2009 U.S. Open Rank: 4 (4.355)

This one is a par 5 for the paying public, but it’s a par-4 when hosting majors. Anyone who drives it into the left fairway bunker may have to chop out and play it as a par 6.

4. No. 5: Par 4, 478 yards

2002 U.S. Open Rank: 5 (4.422)
2009 U.S. Open Rank: 3 (4.390)

The tee box is elevated from the fairway, but the green here is about 20 feet above the short grass. It looks like a dogleg from the tee box but actually plays straight. A cool, optical illusion.

3. No. 10: Par 4, 502 yards

2002 U.S. Open Rank: 3 (4.499)
2009 U.S. Open Rank: 5 (4.350)

Seven bunkers flank the fairway landing zone, and there’s a valley between the fairway and putting surface. The green also features more undulations than most Bethpage surfaces. There will be some big numbers here – in ’09 there were 147 over-par scores and just 24 birdies.

2. No. 12: Par 4, 515 yards

2002 U.S. Open Rank: 2 (4.523)
2009 U.S. Open Rank: 2 (4.431)

Many players will likely try to bite off some of the left-dogleg on his this long par 4 … hopefully while avoiding the fairway bunker perched on the corner. The second shot is mostly blind. This hole gave up just 20 birdies in ’09.

1. No. 15: Par 4, 457 yards

2002 U.S. Open Rank: 1 (4.600)
2009 U.S. Open Rank: 1 (4.470)

It was the toughest hole on the course in each of Bethpage’s U.S. Opens, and there’s no reason it won’t defend the belt this time around. Expect a fair number of layups from players who miss the fairway with their drives. This uphill trek to the green is so steep, locals reportedly sled down it in wintertime. In ’09 it yielded just 17 birdies and 180 over-par scores. Sounds brutal.

In fact, it sounds like Bethpage.

SOURCE:  golf

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These three tips from Rickie Fowler will make you a faster, better putter

Everyone knows when you’re the slow player in your group. Even guys on tour get called out for it – Rickie Fowler’s been known to poke some fun at Jordan Spieth for taking too long. A lot of average golfers end up burning time on the green, looking at putts from all angles, grinding over three-footers. One thing everyone needs to understand is that spending a long time over a putt doesn’t make you more likely to make the putt. In fact, you can do more damage than good by looking at it for too long.Fowler has a few tips on how to putt quickly, but also well.

1. Spend your time wisely.You should never be surprised when it’s your turn on the green. Instead of waiting until then to start reading your putt, begin looking at your line while the other guys in your group are putting. That way when it’s your turn, you’re ready to roll. “After I replace my ball,” Rickie says, “I take about five seconds to confirm my read.”

2. Don’t waste time second-guessing yourself.Rickie thinks that a lot of last-minute second-guessing has to do with speed. If you know what your normal speed is before you’re standing over the putt, you’ll never question it. “I play all putts as if the ball were going to roll two feet past,” Rickie says. “Find a speed you like and stick with it.”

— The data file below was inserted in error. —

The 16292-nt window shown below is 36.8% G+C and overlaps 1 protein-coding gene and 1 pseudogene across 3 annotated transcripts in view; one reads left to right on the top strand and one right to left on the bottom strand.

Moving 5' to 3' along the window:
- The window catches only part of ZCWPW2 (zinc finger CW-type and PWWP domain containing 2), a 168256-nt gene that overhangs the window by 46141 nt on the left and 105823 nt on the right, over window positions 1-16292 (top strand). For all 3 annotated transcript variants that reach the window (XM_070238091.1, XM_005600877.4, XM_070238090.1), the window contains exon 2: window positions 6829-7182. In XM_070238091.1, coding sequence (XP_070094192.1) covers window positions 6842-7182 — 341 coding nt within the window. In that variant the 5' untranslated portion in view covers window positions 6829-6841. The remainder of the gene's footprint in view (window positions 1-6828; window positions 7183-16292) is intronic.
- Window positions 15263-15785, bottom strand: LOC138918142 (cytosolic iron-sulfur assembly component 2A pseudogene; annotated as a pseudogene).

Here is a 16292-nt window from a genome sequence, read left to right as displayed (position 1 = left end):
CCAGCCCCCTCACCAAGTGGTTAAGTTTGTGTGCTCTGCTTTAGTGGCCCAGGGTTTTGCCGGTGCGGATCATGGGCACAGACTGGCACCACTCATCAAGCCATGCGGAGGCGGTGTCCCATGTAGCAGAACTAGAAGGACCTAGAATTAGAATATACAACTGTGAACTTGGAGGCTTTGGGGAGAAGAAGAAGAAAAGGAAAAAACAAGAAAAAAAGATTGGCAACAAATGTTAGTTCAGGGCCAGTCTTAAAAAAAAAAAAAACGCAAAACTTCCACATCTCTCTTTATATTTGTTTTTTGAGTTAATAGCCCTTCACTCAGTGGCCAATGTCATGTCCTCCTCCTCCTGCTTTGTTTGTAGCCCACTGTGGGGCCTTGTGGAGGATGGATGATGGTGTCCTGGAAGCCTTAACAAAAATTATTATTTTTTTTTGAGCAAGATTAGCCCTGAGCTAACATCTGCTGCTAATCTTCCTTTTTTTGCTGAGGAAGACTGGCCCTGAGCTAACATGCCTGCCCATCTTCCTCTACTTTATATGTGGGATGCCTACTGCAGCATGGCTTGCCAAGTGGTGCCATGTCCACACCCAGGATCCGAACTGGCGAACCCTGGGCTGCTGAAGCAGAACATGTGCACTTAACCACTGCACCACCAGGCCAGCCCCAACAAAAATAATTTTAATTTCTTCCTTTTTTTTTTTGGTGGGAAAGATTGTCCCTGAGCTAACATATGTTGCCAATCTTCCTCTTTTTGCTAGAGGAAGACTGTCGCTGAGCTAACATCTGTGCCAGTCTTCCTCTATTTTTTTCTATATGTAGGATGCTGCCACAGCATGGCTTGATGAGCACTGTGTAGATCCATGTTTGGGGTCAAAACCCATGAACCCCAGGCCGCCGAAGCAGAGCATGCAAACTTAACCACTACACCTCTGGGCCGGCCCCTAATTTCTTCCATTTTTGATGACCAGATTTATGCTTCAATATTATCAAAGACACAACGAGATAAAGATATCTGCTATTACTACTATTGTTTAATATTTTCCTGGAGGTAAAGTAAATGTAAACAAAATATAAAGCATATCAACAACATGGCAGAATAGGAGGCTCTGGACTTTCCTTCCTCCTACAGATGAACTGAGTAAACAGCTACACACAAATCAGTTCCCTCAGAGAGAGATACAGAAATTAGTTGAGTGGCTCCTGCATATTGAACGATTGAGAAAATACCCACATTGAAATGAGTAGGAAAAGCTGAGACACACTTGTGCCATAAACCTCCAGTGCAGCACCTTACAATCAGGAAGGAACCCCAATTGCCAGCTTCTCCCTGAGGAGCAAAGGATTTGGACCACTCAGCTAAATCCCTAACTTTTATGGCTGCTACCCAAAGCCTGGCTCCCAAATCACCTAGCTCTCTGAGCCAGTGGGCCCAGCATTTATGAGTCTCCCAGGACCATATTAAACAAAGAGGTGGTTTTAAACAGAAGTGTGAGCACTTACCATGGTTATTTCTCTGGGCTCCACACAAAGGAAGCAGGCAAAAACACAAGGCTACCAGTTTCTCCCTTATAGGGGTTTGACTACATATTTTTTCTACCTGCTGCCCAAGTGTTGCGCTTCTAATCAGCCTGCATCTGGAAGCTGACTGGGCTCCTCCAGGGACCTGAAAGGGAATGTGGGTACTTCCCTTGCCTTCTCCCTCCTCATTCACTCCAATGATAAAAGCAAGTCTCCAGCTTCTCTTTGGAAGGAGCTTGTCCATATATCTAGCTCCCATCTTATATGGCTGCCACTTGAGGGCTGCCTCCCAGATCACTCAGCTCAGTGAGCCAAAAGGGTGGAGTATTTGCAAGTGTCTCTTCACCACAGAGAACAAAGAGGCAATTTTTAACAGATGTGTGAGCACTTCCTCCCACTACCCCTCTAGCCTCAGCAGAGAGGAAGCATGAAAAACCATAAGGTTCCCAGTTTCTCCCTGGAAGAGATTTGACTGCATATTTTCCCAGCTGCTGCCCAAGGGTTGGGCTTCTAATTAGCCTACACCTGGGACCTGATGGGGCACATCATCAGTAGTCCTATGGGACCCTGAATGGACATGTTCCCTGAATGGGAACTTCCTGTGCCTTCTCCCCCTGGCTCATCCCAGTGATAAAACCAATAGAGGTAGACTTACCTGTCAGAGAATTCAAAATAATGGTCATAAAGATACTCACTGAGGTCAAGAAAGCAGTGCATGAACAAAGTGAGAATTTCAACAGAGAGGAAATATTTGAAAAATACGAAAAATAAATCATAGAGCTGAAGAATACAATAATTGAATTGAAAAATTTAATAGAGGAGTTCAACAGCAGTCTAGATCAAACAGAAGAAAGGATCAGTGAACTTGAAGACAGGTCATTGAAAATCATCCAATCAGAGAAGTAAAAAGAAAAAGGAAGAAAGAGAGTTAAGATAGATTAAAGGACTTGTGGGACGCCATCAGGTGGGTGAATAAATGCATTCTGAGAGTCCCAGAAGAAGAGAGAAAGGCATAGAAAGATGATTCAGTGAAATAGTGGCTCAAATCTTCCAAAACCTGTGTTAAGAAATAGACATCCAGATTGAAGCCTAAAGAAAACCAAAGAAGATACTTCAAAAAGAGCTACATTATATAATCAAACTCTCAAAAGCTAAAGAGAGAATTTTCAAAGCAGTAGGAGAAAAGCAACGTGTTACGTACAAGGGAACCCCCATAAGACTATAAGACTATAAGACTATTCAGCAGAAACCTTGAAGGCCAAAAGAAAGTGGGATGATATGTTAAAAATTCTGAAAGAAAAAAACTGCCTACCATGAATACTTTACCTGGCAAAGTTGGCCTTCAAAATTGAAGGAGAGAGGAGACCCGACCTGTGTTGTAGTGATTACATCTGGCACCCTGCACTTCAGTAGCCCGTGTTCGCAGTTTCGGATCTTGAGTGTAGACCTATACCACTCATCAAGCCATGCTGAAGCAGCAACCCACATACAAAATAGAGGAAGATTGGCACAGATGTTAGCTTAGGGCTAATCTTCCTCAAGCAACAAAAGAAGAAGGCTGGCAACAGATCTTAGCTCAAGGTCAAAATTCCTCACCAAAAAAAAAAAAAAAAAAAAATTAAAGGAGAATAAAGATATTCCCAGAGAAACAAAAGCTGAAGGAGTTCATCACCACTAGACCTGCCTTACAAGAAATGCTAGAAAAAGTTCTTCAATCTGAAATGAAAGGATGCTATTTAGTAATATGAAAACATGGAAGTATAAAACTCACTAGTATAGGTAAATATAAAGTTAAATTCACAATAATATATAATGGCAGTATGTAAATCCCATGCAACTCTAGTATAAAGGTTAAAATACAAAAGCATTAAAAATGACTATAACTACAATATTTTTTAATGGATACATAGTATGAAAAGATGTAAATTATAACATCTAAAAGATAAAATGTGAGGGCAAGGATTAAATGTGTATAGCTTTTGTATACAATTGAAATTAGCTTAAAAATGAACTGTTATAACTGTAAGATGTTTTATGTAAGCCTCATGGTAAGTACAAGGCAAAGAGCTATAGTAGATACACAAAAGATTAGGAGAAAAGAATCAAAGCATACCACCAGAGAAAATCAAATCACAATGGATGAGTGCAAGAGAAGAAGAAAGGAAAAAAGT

3. Stay confident over the ball.Putts look different when you’re standing over them than when you’re reading them from behind the ball. But don’t let it freak you out. “I make a practice stroke or two with my eyes focused on exactly where the ball is going to enter the cup,” Rickie says. “For example, a straight putt goes in at 6 o’clock, but a sharp left-to-right breaker might go in at 9 o’clock. I then work backward to match up the speed and line. This helps me settle once more on my read, quickly and with confidence.”

SOURCE:  Golfdigest

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Golf courses are helping the environment — one monarch butterfly habitat at a time

Behind the scenes at pretty much any golf course is a person who takes pride in keeping up the greens.

“You’ll find that most golf course superintendents are naturalists,” said Joseph Hubbard, golf course superintendent Boca Delray Golf and Country Club in Florida.

Hubbard planted a butterfly garden between holes 5 and 6. Shortly after, the insects appeared.

“Next thing you know, you’ve got tons of butterflies flying around, there will be a no-fly zone for drones or anything like that,” he said.

The garden is part of the Monarchs in the Rough program, a partnership between Audubon International and the Environmental Defense Fund .

READ MORE:  http://bit.ly/2JkZefl 

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DUSTIN JOHNSON’S SECRET TO PRACTICING WITHOUT A CLUB

DJ does it. You do it. We all do it. Whether it’s in front of a mirror, after the elevator door closes, or just to get a giggle out of an amused toddler, making golf swings, sans club, is a long-established golf ritual. Although it might seem frivolous, you can actually improve your swing if you pay attention to what you’re doing. — READ MORE: http://bit.ly/2ZQiXcu 

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48 hour ONLINE SALE

Saturday, December 8th and Sunday, December 9th

HURRY – LIMITED TIME OFFER

SAVE 10% off our $50 GIFT CARD

SAVE 20% off our $100 GIFT CARD

 GIFT CARDS FOR GOLF at Cypress Lakes!